Numerosities, Infinitesimal Probabilities and Infinity
Two Grolog lectures, by Sylvia Wenmackers (Groningen) and Paolo Mancosu (Berkeley)
On numerosities and infinitesimal probabilities
In the first part of this talk, I will introduce numerosity theory, which offers a way of counting infinite sets (developed by Vieri Benci). Normalized numerosities can be employed to assign a uniform probability distribution on an infinite domain in a 'regular' way: assigning non-zero (possibly infinitesimal) probability values to all events other than the empty set. This idea can be generalized, beyond the uniform case, thus leading to the non-Archimedean probability (NAP) theory that I am working on together with Vieri Benci & Leon Horsten (Milan Journal of Mathematics, 2013). In the second part of this talk, I will discuss objections that have been raised against infinitesimal probabilities, most of which also apply to numerosities themselves.
In good company? On Hume’s principle and the assignment of numbers to infinite concepts
In a recent article (Review of Symbolic Logic 2009), I have explored the historical, mathematical, and philosophical issues related to the new theory of numerosities. The theory of numerosities provides a context in which to assign numerosities to infinite sets of natural numbers in such a way as to preserve the part-whole principle, namely if a set A is properly included in B then the numerosity of A is strictly less than the numerosity of B. Numerosities assignments differ from the standard assignment of size provided by Cantor’s cardinality assignments.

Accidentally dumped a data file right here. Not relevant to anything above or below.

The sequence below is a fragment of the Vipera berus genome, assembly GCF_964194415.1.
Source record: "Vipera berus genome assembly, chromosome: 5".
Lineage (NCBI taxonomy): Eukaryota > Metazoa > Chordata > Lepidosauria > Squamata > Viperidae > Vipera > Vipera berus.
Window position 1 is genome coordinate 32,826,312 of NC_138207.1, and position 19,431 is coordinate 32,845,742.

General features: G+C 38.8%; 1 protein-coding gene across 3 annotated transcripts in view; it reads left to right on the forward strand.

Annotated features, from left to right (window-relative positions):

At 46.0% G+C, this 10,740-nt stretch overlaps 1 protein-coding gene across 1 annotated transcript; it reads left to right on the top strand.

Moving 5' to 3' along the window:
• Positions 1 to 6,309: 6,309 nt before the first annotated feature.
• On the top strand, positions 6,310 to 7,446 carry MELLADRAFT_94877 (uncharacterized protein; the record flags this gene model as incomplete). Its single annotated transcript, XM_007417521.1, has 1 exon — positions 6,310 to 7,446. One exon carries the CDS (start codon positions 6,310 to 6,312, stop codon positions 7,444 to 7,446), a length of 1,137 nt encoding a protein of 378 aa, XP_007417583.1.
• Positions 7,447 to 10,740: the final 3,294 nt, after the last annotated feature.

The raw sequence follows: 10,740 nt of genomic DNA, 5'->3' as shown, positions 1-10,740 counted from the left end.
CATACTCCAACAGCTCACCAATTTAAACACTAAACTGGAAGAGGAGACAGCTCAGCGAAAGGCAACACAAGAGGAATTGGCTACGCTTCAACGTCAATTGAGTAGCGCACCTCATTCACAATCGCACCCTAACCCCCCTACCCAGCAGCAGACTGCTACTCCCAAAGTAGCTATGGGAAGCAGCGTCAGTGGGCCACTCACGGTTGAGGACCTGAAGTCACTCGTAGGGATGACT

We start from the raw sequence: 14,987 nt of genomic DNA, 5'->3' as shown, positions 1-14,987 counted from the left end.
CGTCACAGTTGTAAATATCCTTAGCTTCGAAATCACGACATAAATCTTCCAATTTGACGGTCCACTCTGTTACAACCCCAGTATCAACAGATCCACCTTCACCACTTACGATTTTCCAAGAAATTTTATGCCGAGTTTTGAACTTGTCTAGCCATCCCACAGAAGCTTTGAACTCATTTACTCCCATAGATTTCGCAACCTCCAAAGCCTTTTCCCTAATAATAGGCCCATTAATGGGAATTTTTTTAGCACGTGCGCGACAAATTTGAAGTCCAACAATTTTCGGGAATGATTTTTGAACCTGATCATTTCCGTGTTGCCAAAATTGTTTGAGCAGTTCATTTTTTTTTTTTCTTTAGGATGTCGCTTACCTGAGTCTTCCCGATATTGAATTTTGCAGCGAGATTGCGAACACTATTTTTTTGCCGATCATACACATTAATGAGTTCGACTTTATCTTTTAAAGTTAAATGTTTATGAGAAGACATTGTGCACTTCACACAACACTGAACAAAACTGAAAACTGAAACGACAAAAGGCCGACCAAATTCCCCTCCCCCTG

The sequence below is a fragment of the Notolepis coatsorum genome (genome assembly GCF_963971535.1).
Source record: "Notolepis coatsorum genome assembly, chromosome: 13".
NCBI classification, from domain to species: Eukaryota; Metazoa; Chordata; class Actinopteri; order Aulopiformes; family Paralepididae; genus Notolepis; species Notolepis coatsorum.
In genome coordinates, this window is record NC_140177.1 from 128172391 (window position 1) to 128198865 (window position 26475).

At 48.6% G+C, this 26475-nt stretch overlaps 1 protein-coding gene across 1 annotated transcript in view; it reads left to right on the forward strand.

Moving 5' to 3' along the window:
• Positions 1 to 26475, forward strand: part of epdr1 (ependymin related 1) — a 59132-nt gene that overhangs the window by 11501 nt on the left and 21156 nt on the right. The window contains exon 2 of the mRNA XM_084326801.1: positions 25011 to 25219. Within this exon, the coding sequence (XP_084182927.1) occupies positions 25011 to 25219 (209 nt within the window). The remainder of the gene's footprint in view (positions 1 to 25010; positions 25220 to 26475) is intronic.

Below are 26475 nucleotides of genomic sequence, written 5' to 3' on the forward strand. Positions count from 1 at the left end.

In this talk, I generalize some specific worries emerging from the theory of numerosities to a line of thought resulting in what I call a ‘good company’ objection to Hume’s principle. The talk has four main parts. The first takes a historical look at nineteenth-century attributions of equality of numbers in terms of one-one correlations and argues that there was no agreement as to how to extend such determinations to infinite sets of objects. This leads to the second part where I show that there are countably infinite many abstraction principles that are ‘good’, in the sense that they share the same virtues of HP and from which we can derive the axioms of second order arithmetic. The third part connects this material to a debate on Finite Hume Principle between Heck and MacBride and states the ‘good company’ objection. Finally, the last part gives a tentative taxonomy of possible neo-logicist responses to the ‘good company’ objection and makes a foray into the relevance of this material for the issue of cross-sortal identifications for abstractions.
Time & Place
Wed, MARCH 27th, 14.00-17.00
Room Gamma, Faculty of Philosophy
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